Viburnum × juddii
Native to (or naturalized in) Oregon:
- Broadleaf deciduous shrub, 5-8 ft (1.5-2.4 m) tall and 6-10 ft (1.8-3 m) wide; rounded and full. Leaves opposite, simple, ovate-oblong to elliptic, 4-6 cm long, margin shallowly toothed (sometimes slightly), soft pubescence on upper leaf surface, underside pubescent, dark green, may turn red in fall. Flowers pink then white, 10 mm long and 6 mm wide, filaments 1.5 times longer than the anthers, in hemispherical clusters 5-9 cm wide, very fragrant. Fruit is a berry-like drupe, initially red than finally black in early fall.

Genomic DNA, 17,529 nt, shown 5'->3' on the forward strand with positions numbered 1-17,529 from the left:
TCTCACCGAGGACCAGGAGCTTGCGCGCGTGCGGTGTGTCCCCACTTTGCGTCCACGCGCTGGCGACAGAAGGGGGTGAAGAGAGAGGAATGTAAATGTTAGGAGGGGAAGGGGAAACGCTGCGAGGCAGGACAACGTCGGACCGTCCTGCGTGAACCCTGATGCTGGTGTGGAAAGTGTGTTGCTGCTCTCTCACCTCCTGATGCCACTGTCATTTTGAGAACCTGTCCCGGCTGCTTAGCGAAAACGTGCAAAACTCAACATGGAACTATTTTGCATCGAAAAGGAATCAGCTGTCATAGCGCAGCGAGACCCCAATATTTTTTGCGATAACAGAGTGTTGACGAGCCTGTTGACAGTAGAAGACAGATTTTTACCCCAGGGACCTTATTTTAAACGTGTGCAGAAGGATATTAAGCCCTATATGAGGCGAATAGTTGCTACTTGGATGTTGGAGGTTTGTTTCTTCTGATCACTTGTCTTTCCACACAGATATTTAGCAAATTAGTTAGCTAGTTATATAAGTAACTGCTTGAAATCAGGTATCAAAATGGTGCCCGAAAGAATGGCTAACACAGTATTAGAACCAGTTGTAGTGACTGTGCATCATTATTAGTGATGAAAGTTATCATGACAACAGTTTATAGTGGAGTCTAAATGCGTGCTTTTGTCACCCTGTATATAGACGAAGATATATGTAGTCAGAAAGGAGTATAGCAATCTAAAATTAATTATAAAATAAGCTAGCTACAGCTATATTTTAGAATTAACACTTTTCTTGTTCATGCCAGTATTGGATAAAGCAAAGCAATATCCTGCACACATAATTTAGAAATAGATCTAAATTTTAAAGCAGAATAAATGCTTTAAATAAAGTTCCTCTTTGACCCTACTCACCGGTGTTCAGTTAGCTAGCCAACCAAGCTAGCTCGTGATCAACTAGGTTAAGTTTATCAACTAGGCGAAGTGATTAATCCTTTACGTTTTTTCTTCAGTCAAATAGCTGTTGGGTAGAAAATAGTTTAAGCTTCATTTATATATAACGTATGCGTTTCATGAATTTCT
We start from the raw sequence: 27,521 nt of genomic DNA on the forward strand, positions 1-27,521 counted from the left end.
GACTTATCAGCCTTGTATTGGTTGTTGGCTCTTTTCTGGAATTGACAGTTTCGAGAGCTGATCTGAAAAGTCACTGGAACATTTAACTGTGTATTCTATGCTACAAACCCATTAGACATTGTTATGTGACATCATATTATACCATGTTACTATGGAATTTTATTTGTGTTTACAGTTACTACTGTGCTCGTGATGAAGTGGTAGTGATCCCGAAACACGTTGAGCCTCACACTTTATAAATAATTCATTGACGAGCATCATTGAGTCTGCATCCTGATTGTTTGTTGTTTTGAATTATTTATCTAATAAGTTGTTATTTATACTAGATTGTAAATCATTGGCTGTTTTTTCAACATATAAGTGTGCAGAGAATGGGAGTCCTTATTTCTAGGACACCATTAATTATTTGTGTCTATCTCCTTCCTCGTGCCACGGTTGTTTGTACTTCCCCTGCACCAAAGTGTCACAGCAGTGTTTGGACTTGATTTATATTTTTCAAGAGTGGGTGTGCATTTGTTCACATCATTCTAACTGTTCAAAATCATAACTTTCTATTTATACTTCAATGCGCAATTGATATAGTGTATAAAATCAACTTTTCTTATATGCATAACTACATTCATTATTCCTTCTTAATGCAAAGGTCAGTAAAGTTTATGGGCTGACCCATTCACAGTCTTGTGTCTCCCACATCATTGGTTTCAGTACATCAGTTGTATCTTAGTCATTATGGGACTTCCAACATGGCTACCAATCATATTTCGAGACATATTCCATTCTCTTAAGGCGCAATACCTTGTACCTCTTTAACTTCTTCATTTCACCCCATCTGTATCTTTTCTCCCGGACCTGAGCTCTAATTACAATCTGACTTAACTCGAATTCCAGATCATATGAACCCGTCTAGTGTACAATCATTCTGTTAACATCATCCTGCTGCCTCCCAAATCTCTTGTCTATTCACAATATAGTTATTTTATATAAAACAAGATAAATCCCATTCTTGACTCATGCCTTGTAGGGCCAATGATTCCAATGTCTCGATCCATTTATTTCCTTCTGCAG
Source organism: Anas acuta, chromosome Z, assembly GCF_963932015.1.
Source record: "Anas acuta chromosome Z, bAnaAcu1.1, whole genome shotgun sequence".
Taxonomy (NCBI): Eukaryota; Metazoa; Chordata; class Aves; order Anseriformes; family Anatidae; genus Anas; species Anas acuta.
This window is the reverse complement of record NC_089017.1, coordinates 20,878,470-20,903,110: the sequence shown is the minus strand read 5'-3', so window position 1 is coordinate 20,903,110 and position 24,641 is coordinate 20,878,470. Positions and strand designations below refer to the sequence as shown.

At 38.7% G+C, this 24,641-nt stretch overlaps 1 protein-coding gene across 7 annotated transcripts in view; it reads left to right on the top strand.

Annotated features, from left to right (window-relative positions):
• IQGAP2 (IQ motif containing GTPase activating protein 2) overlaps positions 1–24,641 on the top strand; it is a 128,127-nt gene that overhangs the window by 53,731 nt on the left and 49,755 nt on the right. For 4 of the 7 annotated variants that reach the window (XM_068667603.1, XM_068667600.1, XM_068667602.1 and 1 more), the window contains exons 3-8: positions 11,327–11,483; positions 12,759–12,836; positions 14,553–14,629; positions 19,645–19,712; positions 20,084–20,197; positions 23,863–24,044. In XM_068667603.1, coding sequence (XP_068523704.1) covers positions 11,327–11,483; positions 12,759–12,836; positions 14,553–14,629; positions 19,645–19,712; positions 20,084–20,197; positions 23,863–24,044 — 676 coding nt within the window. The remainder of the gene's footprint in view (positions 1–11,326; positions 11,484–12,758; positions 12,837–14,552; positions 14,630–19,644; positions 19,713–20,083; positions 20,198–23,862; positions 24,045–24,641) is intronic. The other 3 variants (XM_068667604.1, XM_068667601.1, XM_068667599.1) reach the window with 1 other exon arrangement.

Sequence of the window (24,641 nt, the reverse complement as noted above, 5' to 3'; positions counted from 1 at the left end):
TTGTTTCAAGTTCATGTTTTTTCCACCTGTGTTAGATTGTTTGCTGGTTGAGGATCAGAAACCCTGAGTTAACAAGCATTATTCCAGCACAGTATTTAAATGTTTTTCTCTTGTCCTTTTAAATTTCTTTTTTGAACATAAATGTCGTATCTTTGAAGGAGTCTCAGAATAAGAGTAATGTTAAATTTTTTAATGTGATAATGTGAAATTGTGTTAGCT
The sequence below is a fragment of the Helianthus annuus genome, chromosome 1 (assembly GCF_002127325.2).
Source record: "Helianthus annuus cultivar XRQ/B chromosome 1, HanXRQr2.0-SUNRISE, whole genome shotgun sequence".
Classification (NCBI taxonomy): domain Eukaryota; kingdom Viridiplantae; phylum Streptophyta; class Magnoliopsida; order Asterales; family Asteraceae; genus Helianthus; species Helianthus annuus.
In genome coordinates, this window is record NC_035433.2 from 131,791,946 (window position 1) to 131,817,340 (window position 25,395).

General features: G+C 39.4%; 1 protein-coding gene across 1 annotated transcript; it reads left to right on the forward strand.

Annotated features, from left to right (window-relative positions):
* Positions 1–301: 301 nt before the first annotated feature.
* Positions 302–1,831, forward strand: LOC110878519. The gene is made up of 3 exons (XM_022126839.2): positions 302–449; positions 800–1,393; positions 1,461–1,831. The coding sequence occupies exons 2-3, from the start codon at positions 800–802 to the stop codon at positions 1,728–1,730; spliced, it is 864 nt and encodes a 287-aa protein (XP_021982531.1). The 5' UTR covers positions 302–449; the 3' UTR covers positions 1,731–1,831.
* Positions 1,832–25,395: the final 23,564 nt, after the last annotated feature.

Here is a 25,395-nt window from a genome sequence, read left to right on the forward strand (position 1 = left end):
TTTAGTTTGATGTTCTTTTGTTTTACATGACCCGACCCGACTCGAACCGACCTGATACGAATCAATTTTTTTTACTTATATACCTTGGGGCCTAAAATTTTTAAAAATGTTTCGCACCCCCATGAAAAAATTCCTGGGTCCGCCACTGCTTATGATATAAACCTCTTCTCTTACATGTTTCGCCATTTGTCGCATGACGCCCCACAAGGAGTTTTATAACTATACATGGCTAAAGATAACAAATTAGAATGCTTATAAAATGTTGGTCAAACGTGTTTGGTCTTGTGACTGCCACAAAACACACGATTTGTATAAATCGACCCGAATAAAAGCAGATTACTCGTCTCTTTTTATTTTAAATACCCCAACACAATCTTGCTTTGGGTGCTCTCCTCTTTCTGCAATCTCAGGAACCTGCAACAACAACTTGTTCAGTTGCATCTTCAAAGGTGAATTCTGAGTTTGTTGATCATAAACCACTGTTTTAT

- Sun to part shade
- Hardy to USDA Zone (4) 5 A cross of V. carlesii × V. bitchiuense, developed in 1920 at the Arnold Arboretum (Mass.), W.H. Judd was the propagator.
- Intermediate between the parents; resembling Viburnum carlesii, Koreanspice Viburnum, but considered more bushy and spreading, leaves more oblong, and flower clusters more loose.